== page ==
In one short passage, where Auster considers an anecdote involving James Joyce, the language suddenly comes alive. Someone wants to shake the hand that wrote Ulysses. Joyce offers his hand and says that the hand had also done many other things. Auster delights in how Joyce leaves all possibilities of the hand’s activities to the listener: “what a delicious piece of smut and innuendo, all the more effective because he left everything to the woman’s imagination.” Would it that Auster had left most of his personal life to the reader’s imagination.

Royaumont Hash-up

15 June 2012, 8:44 am

This essay was originally published in Home Away (Zebra Press, 2010), edited by Louis Greenberg. Sadly, the book is being remaindered, an all too common fate for books in South Africa. “Paris, a kiss” is a companion piece, covering the same period and event.

Royamont Hash-up

For two weeks during July 1994, I was one of six aspirant black South African writers on a fiction workshop with Denis Hirson, a South African writer by then established in Paris for more than twenty years. The other writers were Joan Baker, Sipho Mahlobo, Isaac Mogotsi, Roshila Nair and Mango Tshabango. Sponsored in its entirety (travel, accommodation, stipend) by the French Ministry of Culture, the workshop included five or so days in Paris – staying with Parisian families, doing readings at two bookshops. But the main part – the workshop proper – took place at Royaumont Abbey, close to a small village thirty-plus kilometres north of Paris.

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Peter Horn on Censorship, 1979

23 November 2011, 2:39 pm

Peter Horn, 1979, “The right of the people to censor the arts”,  In National Union of South African Students (Ed.), Dead in One’s Lifetime, Cape Town: NUSAS (1979) pp.92-105

The state which does not censor the arts, does not take the arts seriously. The state which does censor the arts, regards its citizens as minors, incapable of making rational choices. Any discussion of censorship and the relation of the state to the arts, which does not deal with both horns of this dilemma, will not come to grips with the complexity of the subject, and will end up with the irreconcilable dichotomy between the liberal stance of laissez faire and the authoritarian imposition of censorship.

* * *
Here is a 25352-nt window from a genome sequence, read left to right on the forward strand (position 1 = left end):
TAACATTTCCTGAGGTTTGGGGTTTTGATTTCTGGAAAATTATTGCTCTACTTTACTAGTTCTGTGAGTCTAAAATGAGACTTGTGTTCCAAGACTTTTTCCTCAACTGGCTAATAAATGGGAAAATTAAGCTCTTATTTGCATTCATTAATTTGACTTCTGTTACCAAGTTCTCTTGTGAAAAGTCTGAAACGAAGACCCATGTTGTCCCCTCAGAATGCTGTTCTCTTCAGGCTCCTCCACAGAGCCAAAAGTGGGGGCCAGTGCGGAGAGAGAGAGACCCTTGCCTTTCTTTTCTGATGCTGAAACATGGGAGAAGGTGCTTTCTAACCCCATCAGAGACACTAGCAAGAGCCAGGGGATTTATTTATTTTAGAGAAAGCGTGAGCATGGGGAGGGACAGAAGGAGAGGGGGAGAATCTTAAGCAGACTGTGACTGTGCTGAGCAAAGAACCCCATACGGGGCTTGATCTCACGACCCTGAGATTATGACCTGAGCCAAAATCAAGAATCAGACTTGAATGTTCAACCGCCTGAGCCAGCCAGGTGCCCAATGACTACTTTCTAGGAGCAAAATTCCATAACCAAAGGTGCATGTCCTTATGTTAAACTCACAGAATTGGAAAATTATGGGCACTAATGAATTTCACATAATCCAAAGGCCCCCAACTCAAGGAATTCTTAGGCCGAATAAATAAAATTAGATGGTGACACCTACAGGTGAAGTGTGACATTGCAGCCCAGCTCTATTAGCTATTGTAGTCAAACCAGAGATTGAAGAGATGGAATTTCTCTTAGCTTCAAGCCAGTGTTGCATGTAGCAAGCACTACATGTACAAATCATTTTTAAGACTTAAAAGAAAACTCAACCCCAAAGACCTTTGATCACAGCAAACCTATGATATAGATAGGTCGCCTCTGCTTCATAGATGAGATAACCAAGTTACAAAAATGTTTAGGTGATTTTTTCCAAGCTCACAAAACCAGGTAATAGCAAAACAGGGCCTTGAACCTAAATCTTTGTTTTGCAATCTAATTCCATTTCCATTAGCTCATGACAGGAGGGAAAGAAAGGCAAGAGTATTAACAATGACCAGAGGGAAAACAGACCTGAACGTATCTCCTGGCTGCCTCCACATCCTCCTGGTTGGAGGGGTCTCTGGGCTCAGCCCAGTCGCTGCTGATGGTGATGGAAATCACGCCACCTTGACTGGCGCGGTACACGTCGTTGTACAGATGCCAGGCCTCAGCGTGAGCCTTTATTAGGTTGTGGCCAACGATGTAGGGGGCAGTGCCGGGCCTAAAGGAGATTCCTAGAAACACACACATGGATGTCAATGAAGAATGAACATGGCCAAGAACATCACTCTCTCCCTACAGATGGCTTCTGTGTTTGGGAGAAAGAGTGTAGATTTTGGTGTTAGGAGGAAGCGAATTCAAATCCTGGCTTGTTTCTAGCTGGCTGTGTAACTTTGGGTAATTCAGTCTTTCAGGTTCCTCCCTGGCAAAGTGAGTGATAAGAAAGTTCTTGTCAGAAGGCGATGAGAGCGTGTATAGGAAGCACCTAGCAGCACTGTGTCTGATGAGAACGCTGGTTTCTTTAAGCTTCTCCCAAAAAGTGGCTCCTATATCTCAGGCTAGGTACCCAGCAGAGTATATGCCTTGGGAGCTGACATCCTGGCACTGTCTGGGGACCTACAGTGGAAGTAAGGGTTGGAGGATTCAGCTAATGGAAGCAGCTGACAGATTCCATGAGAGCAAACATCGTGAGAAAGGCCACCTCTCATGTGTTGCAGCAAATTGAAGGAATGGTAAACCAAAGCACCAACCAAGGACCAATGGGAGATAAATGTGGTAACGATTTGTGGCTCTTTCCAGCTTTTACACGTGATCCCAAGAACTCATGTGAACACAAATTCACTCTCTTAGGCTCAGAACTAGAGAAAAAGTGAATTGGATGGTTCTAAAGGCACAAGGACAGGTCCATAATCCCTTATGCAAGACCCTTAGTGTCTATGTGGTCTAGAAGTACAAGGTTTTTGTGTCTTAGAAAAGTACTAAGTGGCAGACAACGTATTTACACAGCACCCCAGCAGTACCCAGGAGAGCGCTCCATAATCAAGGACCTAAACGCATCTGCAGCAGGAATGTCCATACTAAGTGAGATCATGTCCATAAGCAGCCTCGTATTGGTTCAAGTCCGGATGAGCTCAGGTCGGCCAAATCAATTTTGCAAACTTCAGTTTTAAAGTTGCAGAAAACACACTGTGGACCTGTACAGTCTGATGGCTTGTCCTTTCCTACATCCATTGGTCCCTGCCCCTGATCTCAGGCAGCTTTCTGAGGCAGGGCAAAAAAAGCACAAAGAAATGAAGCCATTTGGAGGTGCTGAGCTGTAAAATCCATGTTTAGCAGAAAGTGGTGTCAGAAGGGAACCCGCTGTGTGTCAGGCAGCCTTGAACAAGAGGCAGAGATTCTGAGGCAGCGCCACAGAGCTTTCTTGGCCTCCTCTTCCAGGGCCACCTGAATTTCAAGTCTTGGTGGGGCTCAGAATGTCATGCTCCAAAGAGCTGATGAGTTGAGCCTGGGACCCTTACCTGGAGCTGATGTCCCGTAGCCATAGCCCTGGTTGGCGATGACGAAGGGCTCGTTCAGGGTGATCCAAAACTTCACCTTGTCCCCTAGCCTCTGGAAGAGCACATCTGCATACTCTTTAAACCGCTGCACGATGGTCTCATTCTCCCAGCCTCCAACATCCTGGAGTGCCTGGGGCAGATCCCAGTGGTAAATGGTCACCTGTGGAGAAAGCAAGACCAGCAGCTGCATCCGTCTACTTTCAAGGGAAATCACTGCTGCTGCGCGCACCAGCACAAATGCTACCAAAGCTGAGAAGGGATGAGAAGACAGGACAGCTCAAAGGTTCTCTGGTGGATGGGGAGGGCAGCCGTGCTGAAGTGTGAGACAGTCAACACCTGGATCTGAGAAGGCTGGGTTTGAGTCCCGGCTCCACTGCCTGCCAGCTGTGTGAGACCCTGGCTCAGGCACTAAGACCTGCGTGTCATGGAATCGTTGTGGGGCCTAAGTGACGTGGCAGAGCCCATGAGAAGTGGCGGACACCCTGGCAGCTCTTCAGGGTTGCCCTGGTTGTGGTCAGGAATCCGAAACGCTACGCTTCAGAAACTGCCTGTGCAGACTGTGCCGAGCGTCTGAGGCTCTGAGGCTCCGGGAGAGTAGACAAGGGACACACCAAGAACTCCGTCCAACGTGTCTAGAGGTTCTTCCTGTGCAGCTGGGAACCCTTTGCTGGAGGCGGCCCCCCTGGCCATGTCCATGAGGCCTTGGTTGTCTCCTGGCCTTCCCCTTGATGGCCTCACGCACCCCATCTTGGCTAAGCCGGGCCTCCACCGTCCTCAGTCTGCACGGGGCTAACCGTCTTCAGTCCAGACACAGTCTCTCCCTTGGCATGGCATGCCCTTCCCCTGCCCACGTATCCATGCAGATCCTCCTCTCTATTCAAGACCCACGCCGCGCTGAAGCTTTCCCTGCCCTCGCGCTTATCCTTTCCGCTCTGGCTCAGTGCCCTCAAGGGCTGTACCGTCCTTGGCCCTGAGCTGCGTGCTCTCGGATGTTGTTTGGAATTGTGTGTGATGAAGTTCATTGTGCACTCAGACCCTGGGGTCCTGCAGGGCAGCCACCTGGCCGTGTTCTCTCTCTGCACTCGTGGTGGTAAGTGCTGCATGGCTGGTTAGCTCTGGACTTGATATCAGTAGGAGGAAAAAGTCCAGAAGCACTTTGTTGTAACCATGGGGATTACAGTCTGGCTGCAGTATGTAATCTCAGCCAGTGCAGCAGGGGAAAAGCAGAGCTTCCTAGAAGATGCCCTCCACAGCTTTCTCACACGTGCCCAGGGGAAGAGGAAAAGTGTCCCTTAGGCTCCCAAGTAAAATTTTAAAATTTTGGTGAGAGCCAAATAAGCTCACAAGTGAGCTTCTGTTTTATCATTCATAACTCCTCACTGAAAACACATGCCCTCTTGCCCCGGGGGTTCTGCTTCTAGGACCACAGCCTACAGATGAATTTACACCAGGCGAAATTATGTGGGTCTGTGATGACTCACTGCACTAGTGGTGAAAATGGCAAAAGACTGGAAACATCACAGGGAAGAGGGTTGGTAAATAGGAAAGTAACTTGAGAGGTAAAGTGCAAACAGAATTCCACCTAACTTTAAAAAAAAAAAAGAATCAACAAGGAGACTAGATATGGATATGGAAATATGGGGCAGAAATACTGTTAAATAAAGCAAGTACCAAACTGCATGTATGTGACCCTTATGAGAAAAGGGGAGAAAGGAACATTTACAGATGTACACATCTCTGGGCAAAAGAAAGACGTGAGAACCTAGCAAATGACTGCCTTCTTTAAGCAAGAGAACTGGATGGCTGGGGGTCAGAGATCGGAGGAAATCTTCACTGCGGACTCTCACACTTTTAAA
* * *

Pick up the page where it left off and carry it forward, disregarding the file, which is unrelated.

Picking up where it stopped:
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Peter Horn on Censorship, 1989

23 November 2011, 2:25 pm

Peter Horn, 1989, “Censorship: Creating pockets of ignorance”, in South, 22 June 1989, p.18

(South [Weekly] was an independent newspaper generally aligned with the UDF and ANC, edited by Moegsien Williams, 1988-1991.)

Any form of censorship assumes that there is one group – usually a minority – which is wiser, more intelligent, more moral than another, which protects another group which is prone to be seduced, led astray, outraged or insulted by some form of writing, painting, music or other form of self-expression. Any form of censorship therefore denies the full equality of all the members of a society. The censors depict themselves as adult and responsible, and insinuate patronisingly that the rest of humanity, the majority, is in a childlike state of irresponsibility.

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Ramadan: not fasting but feasting

9 November 2010, 7:57 am